Need advice re:puppy nipping

MayasMom

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#1
My parents brought a German Shepherd mix home from an animal shelter 3 weeks ago. He was listed as a Keeshond mix and having just lost their 13 year old Keeshond in December, my Mom decided to bring him home. As soon as I saw him, I knew he was primarily Shepherd. My mom was attacked by a Shepherd when she was a kid and is extremely frightened of them. (If I had known this, I would have told her I thought he was mostly Shepherd as soon as I saw his picture online). She almost rehomed him the first week. She decided to give it a try and he is definitely growing on her.
He is now 11 weeks old and has a big problem with nipping. He's constantly going after hands, feet, pant legs, etc. I recommended yelping and ignoring him which is what worked for my dog. My mom said it worked for her for a day, but doesn't seem to be working anymore. The vet recommended they hold his mouth shut, point his nose to the ground and firmly say no. This is not working and I think my dad is holding him like this too long. I'm afraid this is going to cause him to be aggressive, where right now he is just nipping because he is excited. My mom is at the point where she says if it doesn't stop she is going to have to rehome him. She is afraid of him growing up to be aggressive. (He's going to probably be about 90 pounds full grown, so we have to fix this issue while he is young.) They are now combining the holding his mouth shut and saying no with giving him time outs away from them when he is getting too overexcited. I think he would benefit from spending time with my dogs to get correction from them, but he is sick and they vet doesn't want him around other dogs right now.
Their last dog was very easy to train. The trainer they used with him used positive reinforcement. She is no longer training dogs. If anyone knows of a good trainer near Charlotte NC, I would appreciate a reference.
I've always gotten good advice here in the past and would love some input on how to fix this. My mom has been looking online, but I'm afraid of her finding bad info. This morning she was talking about reading something about alpha rolling him, which I personally don't agree with. She always comes to me for advice, but when it doesn't work for her right away it typically turns into, well that just won't work for my dog. Maya was never this bad about nipping as a puppy, so this isn't something I've had a lot of experience with. Thanks in advance for any advice you can give me. He's had a rough start to life and I hate to see him have to go to a new home.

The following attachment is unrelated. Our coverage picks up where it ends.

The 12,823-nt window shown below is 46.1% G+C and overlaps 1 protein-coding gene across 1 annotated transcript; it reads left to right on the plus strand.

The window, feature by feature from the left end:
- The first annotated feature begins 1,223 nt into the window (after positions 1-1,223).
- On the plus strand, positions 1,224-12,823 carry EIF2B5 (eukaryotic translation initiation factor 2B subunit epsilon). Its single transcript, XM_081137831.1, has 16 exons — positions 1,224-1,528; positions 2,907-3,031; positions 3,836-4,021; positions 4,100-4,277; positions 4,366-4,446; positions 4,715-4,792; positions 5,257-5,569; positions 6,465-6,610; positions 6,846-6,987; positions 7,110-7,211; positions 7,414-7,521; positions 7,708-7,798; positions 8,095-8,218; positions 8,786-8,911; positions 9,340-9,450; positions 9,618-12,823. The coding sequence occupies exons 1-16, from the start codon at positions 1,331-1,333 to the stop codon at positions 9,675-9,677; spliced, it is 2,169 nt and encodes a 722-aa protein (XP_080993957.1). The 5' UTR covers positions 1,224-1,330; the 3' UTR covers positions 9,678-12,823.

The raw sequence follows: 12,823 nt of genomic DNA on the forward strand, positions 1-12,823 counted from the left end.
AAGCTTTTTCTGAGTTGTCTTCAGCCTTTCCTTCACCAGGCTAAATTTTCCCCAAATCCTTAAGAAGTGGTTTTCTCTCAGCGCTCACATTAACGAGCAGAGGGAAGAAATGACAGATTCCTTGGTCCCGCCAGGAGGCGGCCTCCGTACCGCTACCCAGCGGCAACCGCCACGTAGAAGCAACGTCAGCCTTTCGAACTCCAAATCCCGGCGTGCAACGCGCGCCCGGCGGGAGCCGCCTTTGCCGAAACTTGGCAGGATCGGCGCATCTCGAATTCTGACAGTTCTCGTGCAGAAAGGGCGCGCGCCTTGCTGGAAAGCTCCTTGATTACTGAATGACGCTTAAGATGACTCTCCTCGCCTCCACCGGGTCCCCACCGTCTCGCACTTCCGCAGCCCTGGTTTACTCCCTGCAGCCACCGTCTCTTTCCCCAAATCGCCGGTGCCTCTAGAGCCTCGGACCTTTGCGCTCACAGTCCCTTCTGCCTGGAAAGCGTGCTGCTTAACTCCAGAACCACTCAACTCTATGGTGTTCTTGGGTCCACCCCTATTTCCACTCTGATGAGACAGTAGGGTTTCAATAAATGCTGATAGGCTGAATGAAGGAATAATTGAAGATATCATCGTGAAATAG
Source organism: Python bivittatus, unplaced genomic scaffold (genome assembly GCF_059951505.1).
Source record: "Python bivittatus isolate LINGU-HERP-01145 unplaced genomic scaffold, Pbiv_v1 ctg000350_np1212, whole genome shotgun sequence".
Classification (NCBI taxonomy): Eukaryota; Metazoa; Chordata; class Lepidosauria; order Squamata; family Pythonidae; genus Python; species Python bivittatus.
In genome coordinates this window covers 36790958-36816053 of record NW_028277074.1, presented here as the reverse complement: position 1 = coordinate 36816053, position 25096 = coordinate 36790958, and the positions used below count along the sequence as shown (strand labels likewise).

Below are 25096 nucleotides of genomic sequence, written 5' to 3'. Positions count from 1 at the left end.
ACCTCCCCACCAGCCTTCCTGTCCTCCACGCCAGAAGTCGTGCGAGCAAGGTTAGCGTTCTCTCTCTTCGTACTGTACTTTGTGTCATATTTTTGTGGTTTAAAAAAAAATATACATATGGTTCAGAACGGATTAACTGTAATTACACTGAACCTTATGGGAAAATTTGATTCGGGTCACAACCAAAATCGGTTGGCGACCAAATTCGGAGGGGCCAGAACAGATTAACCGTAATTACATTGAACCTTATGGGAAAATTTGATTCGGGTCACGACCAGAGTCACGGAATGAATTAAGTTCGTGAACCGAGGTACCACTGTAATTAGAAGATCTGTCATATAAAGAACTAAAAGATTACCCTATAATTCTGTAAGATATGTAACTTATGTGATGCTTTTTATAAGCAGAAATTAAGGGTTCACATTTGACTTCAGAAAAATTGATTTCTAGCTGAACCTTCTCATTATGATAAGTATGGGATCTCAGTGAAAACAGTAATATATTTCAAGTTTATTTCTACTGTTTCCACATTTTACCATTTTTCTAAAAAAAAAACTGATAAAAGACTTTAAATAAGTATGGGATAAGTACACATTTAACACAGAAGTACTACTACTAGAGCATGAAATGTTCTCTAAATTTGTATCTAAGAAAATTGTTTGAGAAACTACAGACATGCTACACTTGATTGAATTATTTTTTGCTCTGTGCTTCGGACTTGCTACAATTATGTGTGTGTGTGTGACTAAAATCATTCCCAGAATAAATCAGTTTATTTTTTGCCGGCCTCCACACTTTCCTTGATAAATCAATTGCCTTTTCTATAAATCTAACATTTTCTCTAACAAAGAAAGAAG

Zoom

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#2
I would continue with the yelping, but add in walking away to a place he can't follow, to get the idea through his head that biting = no more fun. As an 11 week old shepherd, he's going to be rather mouthy and nippy and now is the time to break that. Alpha rolling won't do much aside of probably get him more worked up, or teach him to hate being on his back, which is not a good thing!

Also, when he does start going after pant legs, have your parents calmly detach him and then redirect to something he CAN chew on, a Kong or something like that. Remember, this is how puppies play. They pounce, they nip, they chase each others tails, etc. But we're a lot more fragile than puppies and he has to be taught this in such a way that HE makes the choice to not nip and when he wants to lay his teeth into something, he grabs a toy. I had to do this with my Aussie, who would get too worked up and nip dogs at the dog park, so I started popping a Kong or tennis ball in his mouth each time he started to get worked up. Now he automatically grabs a toy and runs around with it the whole time...though this has slightly backfired in that we can't play fetch very well now because he doesn't want to give the ball back. :p
 

Maxy24

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#3
The problem with confrontational methods like mouth grabbing and alpha rolling is that A) the dog thinks your playing back or B) the dog feels threatened and tries to defend himself. People at the shelter often hold mouths shut and as soon as they let go the dog usually tries to snap at the hand as it is moving away, they think it's a game.

The yelping may have stopped working because it didn't mean anything. The yelp surprises the dog so he stops but it must be followed by something else, usually a time out and then redirection (offer a toy that he WANTS to hold) so that the dog doesn't dismiss the yelp as just weird noises you make when he plays with you.